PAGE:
where *h* is the grid size. Boundary conditions on the top (*η*_{z} = *Z, Z*: height) are no-flux and on the bottom (*η*_{z} = 0) are Dirichlet (*E*(*η*_{x}, *η*_{y}, 0) = *E*_{C}), while periodic boundary conditions are present on the left & right and front & back (*E*(0, *η*_{y}, *η*_{z})= *E*(*X, η*_{y}, *η*_{z}) & *E*(*η*_{x}, 0, *η*_{z})= *E*(*η*_{x}, *Y, η*_{z})). Each time step we solve equation (1) until steady state reached (<100 iterations). A steady state value of EGF is used to determine keratinocyte birth and death in the model.

### Keratinocyte dynamics model

Cell death can occur one of two ways at each time step for each cell (cell time step is equal to 1 day). First, the cell is dependent upon EGF concentration to prevent a cell from undergoing apoptosis. This value, the level at which apoptosis can occur by chance (*α*, Table S1), is a model specific parameter and translates to a cell undergoing apoptosis when a randomly selected number *C*_{α} ∈ *U*(0,1), U: uniform distribution (0,1), is less than , (i.e., if , the keratinocyte *K*_{η} at a lattice point *η* dies).

If a cell survives in low EGF concentrations or is not in an area with sufficiently low EGF it is then subject to random death representative of an intrinsic probability of death (*P*_{Death_i}(*K*_{η}) = *θ*) where death will occur if a randomly selected number from (0,1), *c*_{θ} ∈ *U*(0,1), is less than *θ* (i.e., if *c*_{θ} *< θ, c*_{θ} *∈ U*(0,1), then death occurs).

Provided a cell does not die within a given time step it is capable of moving to an empty lattice position in its 6 immediate nearest neighbors i.e. the von Neumann neighborhood (*N*_{(x,y,z)}^{v} = {(*x,y,z* + *h*),(*x,y,z* − *h*),(*x* + *h,y,z*),(*x* − *h,y,z*), (*x,y* − *h,z*),(*x,y* + *h,z*)}). This location is determined by assessing if any empty lattice positions exist within the cell’s neighborhood. If multiple spaces are empty, one is chosen randomly. The model specific parameter dictating the probability of movement (*P*_{Move}(K_{η}) = *ρ*, Table S1) governs the cells ability to move into that empty space so that when a randomly selected number *c*_{ρ}from (0,1) is greater than *ρ*, then the cell moves into that empty position (i.e., if c *c*_{ρ}(∈ *U*(0,1)) *≥ ρ*, the cell will move into a randomly selected empty neighborhood, *N*_{(x,y,z)}^{v}).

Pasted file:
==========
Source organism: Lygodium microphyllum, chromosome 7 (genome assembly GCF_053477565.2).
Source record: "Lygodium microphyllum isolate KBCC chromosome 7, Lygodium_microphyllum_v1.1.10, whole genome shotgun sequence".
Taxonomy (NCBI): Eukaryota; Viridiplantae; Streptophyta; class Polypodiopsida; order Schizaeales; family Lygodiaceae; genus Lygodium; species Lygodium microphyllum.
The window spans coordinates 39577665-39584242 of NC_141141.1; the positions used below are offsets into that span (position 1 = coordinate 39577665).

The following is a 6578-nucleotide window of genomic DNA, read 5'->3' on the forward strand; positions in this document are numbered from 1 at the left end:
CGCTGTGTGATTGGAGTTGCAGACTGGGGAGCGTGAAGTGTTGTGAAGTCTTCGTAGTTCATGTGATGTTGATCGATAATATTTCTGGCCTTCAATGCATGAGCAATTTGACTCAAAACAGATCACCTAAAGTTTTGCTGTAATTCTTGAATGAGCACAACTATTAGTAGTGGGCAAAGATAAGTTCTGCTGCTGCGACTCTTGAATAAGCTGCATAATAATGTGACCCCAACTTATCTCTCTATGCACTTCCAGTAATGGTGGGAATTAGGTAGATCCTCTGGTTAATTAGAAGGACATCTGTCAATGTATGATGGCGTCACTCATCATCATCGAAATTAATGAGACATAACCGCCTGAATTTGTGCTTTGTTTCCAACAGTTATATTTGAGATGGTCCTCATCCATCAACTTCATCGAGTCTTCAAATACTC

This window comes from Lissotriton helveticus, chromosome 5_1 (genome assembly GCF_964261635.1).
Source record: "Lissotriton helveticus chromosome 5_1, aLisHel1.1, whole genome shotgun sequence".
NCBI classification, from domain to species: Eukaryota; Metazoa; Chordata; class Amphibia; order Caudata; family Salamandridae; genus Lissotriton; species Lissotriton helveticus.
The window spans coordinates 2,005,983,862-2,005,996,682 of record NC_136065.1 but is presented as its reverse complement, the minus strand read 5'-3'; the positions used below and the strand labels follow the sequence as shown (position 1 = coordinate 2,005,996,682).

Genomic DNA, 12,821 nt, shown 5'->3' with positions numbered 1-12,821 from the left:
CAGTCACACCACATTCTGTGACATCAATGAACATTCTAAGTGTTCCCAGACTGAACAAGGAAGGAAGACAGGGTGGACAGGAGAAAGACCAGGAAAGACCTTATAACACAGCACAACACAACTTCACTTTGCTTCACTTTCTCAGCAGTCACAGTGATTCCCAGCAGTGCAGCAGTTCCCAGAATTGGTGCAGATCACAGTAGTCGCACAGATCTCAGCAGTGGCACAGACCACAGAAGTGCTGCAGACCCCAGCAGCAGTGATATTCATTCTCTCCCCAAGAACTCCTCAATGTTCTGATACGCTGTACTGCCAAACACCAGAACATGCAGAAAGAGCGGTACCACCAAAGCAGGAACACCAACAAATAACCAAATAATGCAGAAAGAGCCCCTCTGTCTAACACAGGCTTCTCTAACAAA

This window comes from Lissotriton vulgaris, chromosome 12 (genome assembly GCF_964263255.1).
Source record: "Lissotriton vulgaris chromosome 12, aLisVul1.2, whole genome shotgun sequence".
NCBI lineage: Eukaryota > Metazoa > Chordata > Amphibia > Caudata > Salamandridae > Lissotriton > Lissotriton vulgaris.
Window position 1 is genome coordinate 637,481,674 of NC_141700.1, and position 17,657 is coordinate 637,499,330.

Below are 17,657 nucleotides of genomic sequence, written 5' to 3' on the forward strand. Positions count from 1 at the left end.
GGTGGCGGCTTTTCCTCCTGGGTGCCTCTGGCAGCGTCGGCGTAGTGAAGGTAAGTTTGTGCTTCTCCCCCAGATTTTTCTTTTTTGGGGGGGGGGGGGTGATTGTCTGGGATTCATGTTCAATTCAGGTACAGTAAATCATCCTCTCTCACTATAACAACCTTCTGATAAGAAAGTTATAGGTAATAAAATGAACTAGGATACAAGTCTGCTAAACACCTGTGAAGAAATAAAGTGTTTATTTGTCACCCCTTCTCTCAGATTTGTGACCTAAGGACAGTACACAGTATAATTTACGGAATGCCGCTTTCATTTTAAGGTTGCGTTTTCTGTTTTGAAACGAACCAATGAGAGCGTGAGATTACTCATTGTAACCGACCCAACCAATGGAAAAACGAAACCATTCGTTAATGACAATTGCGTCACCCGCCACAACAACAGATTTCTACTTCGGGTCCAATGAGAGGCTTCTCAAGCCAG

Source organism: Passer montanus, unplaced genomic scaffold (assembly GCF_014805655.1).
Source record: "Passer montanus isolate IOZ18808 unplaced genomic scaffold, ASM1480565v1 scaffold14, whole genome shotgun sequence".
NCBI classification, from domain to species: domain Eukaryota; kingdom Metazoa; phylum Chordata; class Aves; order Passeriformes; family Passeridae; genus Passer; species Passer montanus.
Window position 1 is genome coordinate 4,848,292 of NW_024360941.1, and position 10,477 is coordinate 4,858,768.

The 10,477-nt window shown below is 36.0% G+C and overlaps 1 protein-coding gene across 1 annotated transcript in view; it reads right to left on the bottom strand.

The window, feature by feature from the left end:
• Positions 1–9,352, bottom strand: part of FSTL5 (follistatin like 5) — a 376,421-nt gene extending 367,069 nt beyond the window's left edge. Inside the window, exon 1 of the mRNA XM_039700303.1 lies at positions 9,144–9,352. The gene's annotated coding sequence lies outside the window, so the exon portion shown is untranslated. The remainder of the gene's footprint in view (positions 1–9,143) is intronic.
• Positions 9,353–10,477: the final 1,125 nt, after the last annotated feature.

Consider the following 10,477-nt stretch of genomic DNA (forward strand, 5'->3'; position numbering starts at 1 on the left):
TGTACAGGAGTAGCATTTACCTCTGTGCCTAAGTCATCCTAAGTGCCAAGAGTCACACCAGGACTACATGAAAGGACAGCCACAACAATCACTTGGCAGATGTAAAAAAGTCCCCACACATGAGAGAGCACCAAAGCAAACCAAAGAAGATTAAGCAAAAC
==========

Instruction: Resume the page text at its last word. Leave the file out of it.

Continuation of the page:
Cells divide based on the underlying EGF concentrations (*P*_{birth} (*K*_{η}) = *ξ*[*E*]_{η}), where *ξ* is the proliferation scale factor (Table S1). This results in a stem–like population of cells dependent on the underlying EGF concentration. A cell (*K*_{η} at *η*) may divide into two identical daughter cells (*D*_{1,2}) if a randomly selected number *c*_{d}(*c*_{d} ∈ *U*(0,1)*)* is less than *ξ*[*E*]_{η} regardless of there being an empty position. One daughter cell occupies the position of the parent cell (location of *D*_{1} = *η*_{x,y,z}) while the other daughter cell (*D*_{2})occupies one of five locations, being above or on one of the four orthogonal neighbors of the parent cell. This location is governed by *ω*, the division location probability, whereby the second daughter cell is placed in a position according to
where *η*_{xyz} is the coordinates of the parent cell’s lattice position, *h* is the grid size, and *c*_{ω} is a randomly selected number from (0,1) (i.e., *c*_{ω} ∈ *U*(0,1)*)*. Boundary conditions for cells are the same as those for EGF, being periodic on the left & right and front & back to enable spatial competition, no-flux on the bottom (*η*_{z} = 0), and Dirichlet (Cell (*η*_{x}, *η*_{y}, *Z* = 0) on the top.

*Gattaca* Genome Modeling Method